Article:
Do you always have a filter on your lens?

Started Aug 16, 2011 | Discussions thread
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Rich Z
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Do you always have a filter on your lens?
Aug 16, 2011

Back in the 70's, when I moved from rangefinders to SLR cameras, and started buying lenses, and old pro at a camera shop told me not to cheap out and buy a good filter to protect my lens. He told me that a filter could save a lens if the impact came at the lens. He also told me that a cheap filter could reduce the quality of my pictures. He also told me that the delicate coating on the lens certainly was not helped out by constantly cleaning it. I was buying the Minolta Rokkor 58 mm, f 1.2 lens. It was so expensive, and I was in such a daze at the expenditure, that I just did what he said. A couple of years later, while shooting ( I wish ) a young child, the little darling picked up one of his toys and smashed my lens. He got it dead center, and the filter broke. The lens was undamaged. The infant, also, remained undamaged because his parents were in attendance.....Just kidding.

In the following 40 years, I have always had a UV or Clear, expensive filter on my lenses. No more breakage until 2005 when I dropped my E500 with ZD 40-150. It fell on the lens, broke the filter, and no damage to the lens, or the camera.

Then, again last Friday I fell, this time. I slipped in some water and fell forward, I twisted as I fell to try to get the camera out from under me, didn't work. The camera hit the corner of a conveniently placed planter box, lens first. I fell on the E5, with ZD 12-60 attached, with its constant companion, a B&W pro series MRC 010 UV haze. The E5 and ZD 12-60 make a very substantive sound when contacting concrete at high speed. As it hit, I thought what a solid clunk it made. You should try it, you'll be amazed at the sound, and realize that paying up for quality gets you quality.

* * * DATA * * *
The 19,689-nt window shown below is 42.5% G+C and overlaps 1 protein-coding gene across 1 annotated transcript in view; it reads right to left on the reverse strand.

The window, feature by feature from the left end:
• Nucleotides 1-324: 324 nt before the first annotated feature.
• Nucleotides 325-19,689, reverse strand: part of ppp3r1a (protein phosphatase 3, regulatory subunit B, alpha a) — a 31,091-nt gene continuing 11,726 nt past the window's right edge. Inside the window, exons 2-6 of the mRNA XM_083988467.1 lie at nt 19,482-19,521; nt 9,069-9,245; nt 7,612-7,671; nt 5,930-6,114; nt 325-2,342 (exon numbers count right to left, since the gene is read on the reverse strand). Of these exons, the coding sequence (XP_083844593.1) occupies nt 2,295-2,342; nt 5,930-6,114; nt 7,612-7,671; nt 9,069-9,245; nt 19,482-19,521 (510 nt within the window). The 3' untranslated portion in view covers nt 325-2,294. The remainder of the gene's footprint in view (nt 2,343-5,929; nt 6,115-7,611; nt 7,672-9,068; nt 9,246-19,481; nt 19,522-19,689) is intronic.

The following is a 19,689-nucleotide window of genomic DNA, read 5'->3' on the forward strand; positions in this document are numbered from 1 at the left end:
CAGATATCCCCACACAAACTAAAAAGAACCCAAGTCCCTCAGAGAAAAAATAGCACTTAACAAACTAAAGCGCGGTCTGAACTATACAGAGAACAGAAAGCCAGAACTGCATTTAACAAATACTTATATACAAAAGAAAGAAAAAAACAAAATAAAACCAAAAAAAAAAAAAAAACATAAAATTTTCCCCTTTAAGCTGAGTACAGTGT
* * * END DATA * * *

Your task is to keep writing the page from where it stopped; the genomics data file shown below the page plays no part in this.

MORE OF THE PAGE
I got up looked at the camera and lens in bright light and there was not a mark on any part, except the filter. It was smashed, but good. However, the strong brass filter ring, which, by the way does not get stuck like aluminum and plastic filter rings, was perfect. It unscrewed easily, the lens surface was pristine, after I brushed off the shattered glass.

Subsequently, I took about 50 pix with the camera and lens and no filter, of course. No sign of any malfunction.

So, a word to the wise: I'd be out one ZD 12-60 at around U.S. $900. If not for that filter. $64.50 for a new B&W filter seems like a bargain. $11. to ship it in two days seems like chump change.

Result: I fell on my face, got bruised, broke $75 worth of equipment and I am so, so happy. Any questions? Rich

These pix taken with the same E5 and ZD 12-50, just an hour ago.

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